Alas, I wasn’t having a lot of luck with my birding adventure this week, but I did find a few feathered friends to photograph.

The scenery was breathtaking … as it always is … in Alaska … despite gray conditions.

Our next stop enroute to Palmer was the Alaska Botanical Garden in Anchorage.  A lovely short hike with a warning that bears were in the area; but the only wildlife we saw were mosquitoes.  Fortunately I had citronella oil with me.

Can you tell I am completely enamored with the Himalayan Blue Poppy (Meconopsis)!  I’ve tried growing them to no avail, but here in Alaska they thrive.

With time for one more stop before arriving in Palmer, we chose to hike at the Eagle River Nature Center (you know I was hoping to see an eagle!).

We found baby swallows, but no eagles in sight.  The setting was gorgeous and we had a great hike!

My Powderology class is the reason for my being in Alaska.  Two days, ten students, 4 kilns filled twice, and a ton of fun at Half Moon Creek in Palmer!  Once again, I had a set of talented people unafraid to take risks, play and explore.  Does anyone in Alaska know what can’t means?  I think not!

A collaged collection of student work, I did not pick up my camera as often as planned.  We start having fun and I forget to document!  It was one of those magical classes where everyone connected, shared ideas, and laughed together.

And we all excitedly gasped as the kilns were opened in the morning!

Our trip to Palmer wouldn’t be complete without a drive up to Hatcher Pass for stunning views.  One last treat by our lovely hosts at Simon’s in Anchorage with a panoramic view of Cook Inlet, then back to our B & B to pack up.  All in all, the third time WAS a charm!  We loved every moment and want to again thank Half Moon Creek for offering another opportunity for an amazing adventure!!

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Field of sunflowers, north of Sacramento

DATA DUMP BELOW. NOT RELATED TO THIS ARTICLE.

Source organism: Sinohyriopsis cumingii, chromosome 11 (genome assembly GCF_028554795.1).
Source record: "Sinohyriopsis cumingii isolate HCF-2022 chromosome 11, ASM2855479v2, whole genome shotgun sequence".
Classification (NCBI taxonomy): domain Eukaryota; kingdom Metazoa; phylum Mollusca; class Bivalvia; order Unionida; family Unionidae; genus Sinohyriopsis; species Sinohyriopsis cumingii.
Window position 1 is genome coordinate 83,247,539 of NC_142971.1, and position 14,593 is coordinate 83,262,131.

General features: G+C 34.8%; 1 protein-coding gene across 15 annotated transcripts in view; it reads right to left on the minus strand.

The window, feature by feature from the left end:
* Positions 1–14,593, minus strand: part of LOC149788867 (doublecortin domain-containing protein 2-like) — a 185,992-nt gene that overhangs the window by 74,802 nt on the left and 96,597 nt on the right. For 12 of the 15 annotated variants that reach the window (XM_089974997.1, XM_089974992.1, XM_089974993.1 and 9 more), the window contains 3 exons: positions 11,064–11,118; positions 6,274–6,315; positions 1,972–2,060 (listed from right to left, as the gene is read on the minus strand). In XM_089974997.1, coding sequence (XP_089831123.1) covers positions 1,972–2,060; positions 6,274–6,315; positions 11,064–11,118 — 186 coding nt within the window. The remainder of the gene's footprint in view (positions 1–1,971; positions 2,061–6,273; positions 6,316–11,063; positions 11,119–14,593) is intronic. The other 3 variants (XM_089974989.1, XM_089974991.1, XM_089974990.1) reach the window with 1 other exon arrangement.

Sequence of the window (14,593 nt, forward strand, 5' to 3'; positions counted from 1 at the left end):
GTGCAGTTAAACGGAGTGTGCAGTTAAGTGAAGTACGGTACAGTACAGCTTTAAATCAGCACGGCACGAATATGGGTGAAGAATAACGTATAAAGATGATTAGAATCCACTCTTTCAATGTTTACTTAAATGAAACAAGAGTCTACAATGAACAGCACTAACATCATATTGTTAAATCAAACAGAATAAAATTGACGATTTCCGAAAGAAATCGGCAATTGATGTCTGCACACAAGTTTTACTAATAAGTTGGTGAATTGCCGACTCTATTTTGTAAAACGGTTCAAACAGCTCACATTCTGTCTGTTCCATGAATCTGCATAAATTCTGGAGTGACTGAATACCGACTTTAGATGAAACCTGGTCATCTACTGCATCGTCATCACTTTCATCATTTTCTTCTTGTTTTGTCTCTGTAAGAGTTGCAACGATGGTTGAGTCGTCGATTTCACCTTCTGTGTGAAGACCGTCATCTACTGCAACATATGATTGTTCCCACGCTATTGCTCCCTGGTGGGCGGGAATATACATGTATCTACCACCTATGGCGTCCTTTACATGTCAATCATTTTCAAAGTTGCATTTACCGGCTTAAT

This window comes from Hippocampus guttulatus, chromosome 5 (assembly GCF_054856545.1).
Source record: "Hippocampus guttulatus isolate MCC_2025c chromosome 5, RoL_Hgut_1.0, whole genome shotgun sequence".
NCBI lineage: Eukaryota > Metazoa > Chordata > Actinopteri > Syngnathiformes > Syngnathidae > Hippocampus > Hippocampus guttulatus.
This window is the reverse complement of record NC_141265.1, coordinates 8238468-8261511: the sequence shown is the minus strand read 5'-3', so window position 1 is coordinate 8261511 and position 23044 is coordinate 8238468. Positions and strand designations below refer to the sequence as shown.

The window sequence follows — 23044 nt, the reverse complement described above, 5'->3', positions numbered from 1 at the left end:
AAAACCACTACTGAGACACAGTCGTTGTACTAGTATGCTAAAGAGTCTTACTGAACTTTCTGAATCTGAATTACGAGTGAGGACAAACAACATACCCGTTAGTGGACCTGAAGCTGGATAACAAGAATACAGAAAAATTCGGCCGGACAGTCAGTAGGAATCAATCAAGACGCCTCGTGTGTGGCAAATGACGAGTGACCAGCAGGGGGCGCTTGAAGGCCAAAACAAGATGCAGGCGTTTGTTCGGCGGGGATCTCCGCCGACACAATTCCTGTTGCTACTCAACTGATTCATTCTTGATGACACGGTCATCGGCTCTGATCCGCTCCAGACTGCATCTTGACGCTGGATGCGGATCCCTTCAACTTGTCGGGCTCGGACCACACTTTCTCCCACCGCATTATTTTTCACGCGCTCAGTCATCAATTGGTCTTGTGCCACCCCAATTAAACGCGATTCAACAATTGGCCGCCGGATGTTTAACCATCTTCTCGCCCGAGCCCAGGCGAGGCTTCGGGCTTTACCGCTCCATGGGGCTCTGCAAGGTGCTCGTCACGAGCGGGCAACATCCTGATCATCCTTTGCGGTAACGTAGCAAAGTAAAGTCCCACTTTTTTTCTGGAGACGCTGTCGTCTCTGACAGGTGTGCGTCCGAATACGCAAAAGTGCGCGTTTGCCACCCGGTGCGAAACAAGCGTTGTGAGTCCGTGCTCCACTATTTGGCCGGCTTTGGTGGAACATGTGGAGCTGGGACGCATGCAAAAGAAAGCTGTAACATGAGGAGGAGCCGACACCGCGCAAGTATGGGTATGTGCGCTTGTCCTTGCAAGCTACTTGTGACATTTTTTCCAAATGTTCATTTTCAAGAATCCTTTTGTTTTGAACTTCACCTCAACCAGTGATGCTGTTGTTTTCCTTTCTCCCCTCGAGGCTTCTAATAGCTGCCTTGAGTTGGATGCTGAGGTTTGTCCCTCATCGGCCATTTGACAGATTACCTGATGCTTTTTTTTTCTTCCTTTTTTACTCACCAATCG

My husband & I headed for Sacramento to see his folks and decided to take the scenic route home, turning an otherwise long tedious drive into a mini vacation.  Returning north on Hwy 97 we planned to stop at all the landmarks I remembered from my childhood family vacations driving from Southern California to visit relatives in the Pacific Northwest.

Mt. Shasta

Our family always traveled on Highway 97 and thrilled at many landmarks along our route.  We’d usually spend the night in Redding or Red Bluff, the halfway point – wow have those towns grown up & turned into big cities!    Doris was the last California city heading north and my mom loved Doris Day.  We’d  scream with delight as we reached her.  The Klamath River felt so much larger and longer when I was 9, 10 and 11 than it did this week.  It was exhilarating to see many white cranes and a couple of bald eagles along the river.

Crater Lake

Mom never stopped at Crater Lake because she wanted to reach her sister’s house (where we stayed) in South Central Washington by nightfall. Crater Lake was a ‘definite destination’ on this trip with my husband and it did not disappoint.  The lake was majestically beautiful and a stop I’d strongly recommend, with breathtaking views in every direction.

Vista from Crater Lake

Most of my childhood Highway 97 memories are a blurry monotony of pine forest seen from the back seat, eyes wide open watching for deer.  It was oh so lovely for my husband to stop at my every whim.

Heron at Grass Lake

There was one stop however that my sister and I could not, would not miss if we had anything to say about it.  Just beyond Crater Lake sat a destination that no kid of that era, driving along Highway 97 could resist.  We’d start working on Mom to stop there as soon as we piled into the car in the morning.  She rarely wanted to stop, but it was the only way she could get two road weary, whiny, needling kids to give her peace for the duration of our yearly trek.  Thunderbeast Park. 

My husband was primed and ready to stop, pay the entrance fee and maybe even spend ‘quality time’ in the tourist trap gift shop that I remember so fondly as a pre-teen.  Alas Thunderbeast Park is gone!  Replaced with a chrome shop for trucks!  There’s one lonely decrepit  Thunderbeast left along the highway beckoning truckers with the chrome shop sign.  I was very disappointed to say the least.

Compelled to find out what happened when we got home, I began my internet search.  The only information I could find, other than personal blogs just like mine asking what happened was this post on RoadsideAmerica.com:

Roadside America says Thunderbeast Park, built in 1962 closed sometime before 1996 when they visited.

I also found a bit of information about the cement beasts and their creator, Ernie Nelson (who also built Prehistoric Gardens on the Oregon Coast in 1953) here:

Littlest Sister at Thunderbeast Park, 1974

Then I searched my old photo albums and to my dismay, even though I remember many photos taken there, could only find these two taken when my two sisters and I drove back to California on our own in 1974.  Sheesh, was I old enough to drive that far?  With no adult supervision?!!

1974, one of the beasts and me

I’ve had a fun summer and hope you  have too, but it’s time to get back to work with fresh summer inspiration…